About two months ago I was walking back to Shoonya Space with a friend for a performance from MTR canteen. Three trucks were parked on the side of the road blocking the street lights, creating a dark and narrow corridor on the sidewalk. A group of men were standing there drinking alcohol. As I was about to walk through the passage, my friend tugged at my arm and took me around the trucks on the busy Lalbagh Main Road. I protested fearing peak hour traffic which my friend deftly manoeuvred to reach the sidewalk across the three trucks. ‘What did you do that for?’ I asked. ‘A woman knows where not to walk,’ she said plainly.
In that moment it seemed to me that entitlement, patriarchy, privilege and franchise can be as unconscious as an unheeded step onto a pavement. I turned around to look at that passage again. A prickly sensation took over me and a shiver went up my spine. I took a few moments to recover from this and wondered about the somatic response to the image she described – a dark corridor, trucks, men and alcohol. Whose image was it? Certainly not mine- I was about to walk into it. But the numerous stories about sexual violence against women pivoted an involuntary response to the situation.
When my colleague Divya came to the office space asking whether I’d be happy to be one amongst 20 men to speak out against sexual violence and murder in the wake of the incident in Hyderabad, I paused for a moment. What was she expecting me to say? Certainly, I condemn the crime. Most definitely it is a product of festering hate evacuated on the humane and compassionate part of our beings- the perpetrators included. We spoke about it at Snehadhara at length. We were struck by the systemic nature of the problem- if both sides- the compassionate and the hateful exist in each of us- could we do something to amplify the good and bring the negative into awareness so that it does not corrupt us? If the human mind is unconscious of our good and redeeming qualities and conscious to only inflict the negative on others, crimes of this nature will continue just as they have for the last many thousands of years.Feminism and Patriarchy seem to me to be two opposite sides of the human mind. Images of sexual violence are conscious, visceral and palpable for women. But they can be entirely unconscious for men: for whom dark alleys, passageways and dingy corners become a matter of bravado, chauvinism and pride. But a compassionate and sensitive side exists too – one that men often wrongly accuse women of being unaware of. This compassionate and sensitive part of my being also visited the same corridor behind trucks, but it shivered from a borrowed image- my friend’s.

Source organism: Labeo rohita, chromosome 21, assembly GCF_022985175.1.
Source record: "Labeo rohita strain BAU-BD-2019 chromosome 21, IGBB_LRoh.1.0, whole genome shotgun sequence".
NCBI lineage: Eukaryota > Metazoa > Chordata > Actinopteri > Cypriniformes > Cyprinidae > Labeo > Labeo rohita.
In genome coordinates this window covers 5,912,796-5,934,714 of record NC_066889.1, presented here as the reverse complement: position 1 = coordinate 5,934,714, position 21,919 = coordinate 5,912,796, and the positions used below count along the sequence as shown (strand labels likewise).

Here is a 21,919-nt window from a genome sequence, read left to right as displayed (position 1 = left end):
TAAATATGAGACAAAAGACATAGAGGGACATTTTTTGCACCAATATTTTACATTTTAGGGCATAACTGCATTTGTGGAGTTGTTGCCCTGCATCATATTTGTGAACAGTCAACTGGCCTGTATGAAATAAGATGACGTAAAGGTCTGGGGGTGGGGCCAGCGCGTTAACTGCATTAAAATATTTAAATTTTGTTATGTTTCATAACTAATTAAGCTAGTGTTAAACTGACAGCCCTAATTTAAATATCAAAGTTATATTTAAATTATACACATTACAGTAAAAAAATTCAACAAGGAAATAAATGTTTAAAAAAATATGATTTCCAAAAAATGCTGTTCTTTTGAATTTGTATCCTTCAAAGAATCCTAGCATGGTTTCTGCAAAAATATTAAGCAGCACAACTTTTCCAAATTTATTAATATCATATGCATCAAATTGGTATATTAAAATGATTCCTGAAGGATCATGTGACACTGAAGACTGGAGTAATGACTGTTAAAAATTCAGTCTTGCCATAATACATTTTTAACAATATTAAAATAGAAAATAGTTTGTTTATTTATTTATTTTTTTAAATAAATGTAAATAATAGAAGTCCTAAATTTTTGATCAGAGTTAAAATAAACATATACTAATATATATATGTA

20,000 years before the common era and ever since, images of the mother goddess have been cast and carved in every craft of human endeavour, indeed much before any image of man. India, Mesopotamia, Babylon, Egypt, Greece and Judeo-Christian Europe have seen her incarnations in architecture, art, culture, myth and story. For the last 4000 years we have been losing this archetypal image of the mother goddess to Patriarchy. Today Christ, YhwH and Allah have replaced the goddess. Architecture, story, art, culture and myths have forgotten her name. Aryan invasions during this period ousted the last of her images and worship from continental Europe through hateful conquest and bloodshed. In India, Aryan invaders were tamed by the existing matriarchal culture. We seem to retain a subdued matriarchal culture behind a visibly patriarchal one. Paradoxically the Indian man accepts being possessed by a goddess (maata ya devi ka aana) but does not treat his wife as one!
Somewhere the mother goddess in her various manifestations is sitting forgotten in the unconscious mind. So powerful a force and image, forgotten and repressed by man as a hated memory, often destabilises the psyche and hate and violence are often evacuated on the bearer of the feminine image in the external world. There is a pressing need to reawaken her. The awareness of the feminine aspect of the human mind brings about an appreciation for the feminine in the outer world. We thought- how better to do that than through the power of myth and story? We decided to hold a storytelling and myth enactment session calling as many men in the community who would be willing to come and attend. Including men in this discussion through the arts seemed to give us some direction in processing our hurt, anguish, sadness, shock and grief about the incident.
If you’re reading this blog and keen on discovering the feminine aspects of the human mind bringing awareness and appreciation for the manifestation of the feminine in the external world- come join us at Untitled Space, J.P. Nagar from 6pm – 8pm on Friday, 13th December. We will be looking at some myths about the Mother Goddess.
The session will be followed by a discussion on how men can be included in the discussion against sexual violence and crimes against women.